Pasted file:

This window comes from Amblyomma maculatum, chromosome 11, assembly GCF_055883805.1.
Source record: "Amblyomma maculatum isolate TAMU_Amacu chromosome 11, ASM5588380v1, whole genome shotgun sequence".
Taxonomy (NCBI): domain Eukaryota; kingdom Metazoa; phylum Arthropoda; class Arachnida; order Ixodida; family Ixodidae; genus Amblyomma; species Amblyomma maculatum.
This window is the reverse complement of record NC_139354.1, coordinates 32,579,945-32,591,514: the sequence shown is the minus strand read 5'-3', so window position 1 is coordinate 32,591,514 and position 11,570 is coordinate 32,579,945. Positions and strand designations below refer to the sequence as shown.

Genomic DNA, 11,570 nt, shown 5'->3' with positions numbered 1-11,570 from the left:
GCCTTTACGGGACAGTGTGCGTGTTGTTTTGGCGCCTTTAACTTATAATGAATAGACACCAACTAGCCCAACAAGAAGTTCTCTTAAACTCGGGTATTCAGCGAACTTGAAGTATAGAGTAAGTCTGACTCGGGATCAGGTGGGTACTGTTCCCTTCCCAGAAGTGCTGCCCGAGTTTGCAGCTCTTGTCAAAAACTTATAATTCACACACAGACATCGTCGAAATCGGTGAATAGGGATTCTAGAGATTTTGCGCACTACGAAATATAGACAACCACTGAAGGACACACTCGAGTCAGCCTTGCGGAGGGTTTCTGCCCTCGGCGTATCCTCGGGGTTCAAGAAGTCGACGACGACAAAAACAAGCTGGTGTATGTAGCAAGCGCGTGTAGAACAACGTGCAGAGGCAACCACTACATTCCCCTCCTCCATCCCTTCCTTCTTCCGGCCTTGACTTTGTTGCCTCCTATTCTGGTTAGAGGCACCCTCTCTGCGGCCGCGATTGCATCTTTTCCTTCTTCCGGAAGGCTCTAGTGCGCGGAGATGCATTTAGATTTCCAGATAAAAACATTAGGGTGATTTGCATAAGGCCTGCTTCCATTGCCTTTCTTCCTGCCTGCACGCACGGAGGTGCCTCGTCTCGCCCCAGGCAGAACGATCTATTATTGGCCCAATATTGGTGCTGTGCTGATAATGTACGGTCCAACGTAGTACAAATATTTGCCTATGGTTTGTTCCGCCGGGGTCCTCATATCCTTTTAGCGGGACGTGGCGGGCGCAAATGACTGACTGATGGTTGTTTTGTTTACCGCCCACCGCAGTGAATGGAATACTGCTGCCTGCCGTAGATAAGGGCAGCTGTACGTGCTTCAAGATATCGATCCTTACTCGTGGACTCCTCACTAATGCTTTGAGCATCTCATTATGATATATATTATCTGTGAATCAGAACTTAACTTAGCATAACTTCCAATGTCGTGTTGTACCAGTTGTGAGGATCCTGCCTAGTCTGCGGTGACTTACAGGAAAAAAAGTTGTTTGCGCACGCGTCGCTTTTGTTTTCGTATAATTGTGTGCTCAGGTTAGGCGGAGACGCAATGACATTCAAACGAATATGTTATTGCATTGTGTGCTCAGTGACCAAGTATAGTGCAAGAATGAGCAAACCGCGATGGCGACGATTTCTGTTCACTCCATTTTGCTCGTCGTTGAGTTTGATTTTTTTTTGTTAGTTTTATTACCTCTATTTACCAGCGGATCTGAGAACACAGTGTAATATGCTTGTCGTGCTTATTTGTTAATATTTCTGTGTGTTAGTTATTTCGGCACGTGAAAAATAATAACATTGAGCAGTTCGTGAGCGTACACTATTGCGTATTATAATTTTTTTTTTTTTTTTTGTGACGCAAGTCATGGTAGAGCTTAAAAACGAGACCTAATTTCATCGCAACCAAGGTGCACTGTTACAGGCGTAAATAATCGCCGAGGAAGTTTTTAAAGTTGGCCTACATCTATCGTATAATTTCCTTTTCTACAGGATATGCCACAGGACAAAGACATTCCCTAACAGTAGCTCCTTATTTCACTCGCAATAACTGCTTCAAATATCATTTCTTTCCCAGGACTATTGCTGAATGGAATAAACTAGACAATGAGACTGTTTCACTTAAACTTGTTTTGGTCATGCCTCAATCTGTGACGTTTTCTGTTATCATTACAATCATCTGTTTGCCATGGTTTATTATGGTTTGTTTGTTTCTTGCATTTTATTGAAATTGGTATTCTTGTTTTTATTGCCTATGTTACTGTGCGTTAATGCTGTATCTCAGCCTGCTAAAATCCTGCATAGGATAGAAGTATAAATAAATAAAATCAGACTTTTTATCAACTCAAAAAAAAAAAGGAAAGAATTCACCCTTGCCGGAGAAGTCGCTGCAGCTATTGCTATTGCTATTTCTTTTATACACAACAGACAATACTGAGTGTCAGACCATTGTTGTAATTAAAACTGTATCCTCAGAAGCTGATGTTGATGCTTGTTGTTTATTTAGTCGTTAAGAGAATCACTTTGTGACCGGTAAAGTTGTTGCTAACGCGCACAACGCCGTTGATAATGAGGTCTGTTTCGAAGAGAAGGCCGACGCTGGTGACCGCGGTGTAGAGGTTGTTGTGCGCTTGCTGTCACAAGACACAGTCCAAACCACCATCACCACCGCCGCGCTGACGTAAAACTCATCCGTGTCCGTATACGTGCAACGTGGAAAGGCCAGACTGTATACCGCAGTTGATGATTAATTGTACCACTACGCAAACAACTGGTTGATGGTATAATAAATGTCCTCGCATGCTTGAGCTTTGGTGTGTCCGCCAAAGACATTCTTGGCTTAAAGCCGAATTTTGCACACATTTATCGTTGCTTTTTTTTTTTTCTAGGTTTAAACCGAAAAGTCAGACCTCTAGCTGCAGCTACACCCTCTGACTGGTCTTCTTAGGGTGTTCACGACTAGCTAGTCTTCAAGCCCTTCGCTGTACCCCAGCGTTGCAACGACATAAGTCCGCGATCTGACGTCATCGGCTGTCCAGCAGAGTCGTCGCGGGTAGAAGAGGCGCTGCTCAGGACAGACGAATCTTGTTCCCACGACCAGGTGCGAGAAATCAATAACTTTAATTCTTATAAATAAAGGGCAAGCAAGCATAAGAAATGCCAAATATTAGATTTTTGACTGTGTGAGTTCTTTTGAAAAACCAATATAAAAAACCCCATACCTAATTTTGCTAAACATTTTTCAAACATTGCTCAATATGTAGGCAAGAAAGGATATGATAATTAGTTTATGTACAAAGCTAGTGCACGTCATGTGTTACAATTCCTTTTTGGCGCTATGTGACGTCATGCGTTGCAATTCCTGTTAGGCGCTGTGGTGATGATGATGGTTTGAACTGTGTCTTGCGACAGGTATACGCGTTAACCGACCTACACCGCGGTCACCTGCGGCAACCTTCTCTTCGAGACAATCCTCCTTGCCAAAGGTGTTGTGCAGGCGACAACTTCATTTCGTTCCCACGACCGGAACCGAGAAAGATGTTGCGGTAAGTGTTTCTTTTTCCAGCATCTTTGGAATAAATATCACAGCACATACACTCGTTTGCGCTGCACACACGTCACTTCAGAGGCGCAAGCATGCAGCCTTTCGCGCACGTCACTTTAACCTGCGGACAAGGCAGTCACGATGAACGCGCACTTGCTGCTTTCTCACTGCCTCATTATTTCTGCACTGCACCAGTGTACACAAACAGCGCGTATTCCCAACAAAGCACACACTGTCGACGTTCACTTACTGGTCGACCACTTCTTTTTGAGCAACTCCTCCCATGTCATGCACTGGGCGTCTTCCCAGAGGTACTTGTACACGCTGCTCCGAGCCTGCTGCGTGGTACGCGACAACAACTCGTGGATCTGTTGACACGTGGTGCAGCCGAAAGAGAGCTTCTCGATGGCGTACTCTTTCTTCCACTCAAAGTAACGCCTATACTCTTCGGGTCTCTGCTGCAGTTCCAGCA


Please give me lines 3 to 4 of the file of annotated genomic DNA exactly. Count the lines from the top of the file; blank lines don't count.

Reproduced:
Taxonomy (NCBI): domain Eukaryota; kingdom Metazoa; phylum Arthropoda; class Arachnida; order Ixodida; family Ixodidae; genus Amblyomma; species Amblyomma maculatum.
This window is the reverse complement of record NC_139354.1, coordinates 32,579,945-32,591,514: the sequence shown is the minus strand read 5'-3', so window position 1 is coordinate 32,591,514 and position 11,570 is coordinate 32,579,945. Positions and strand designations below refer to the sequence as shown.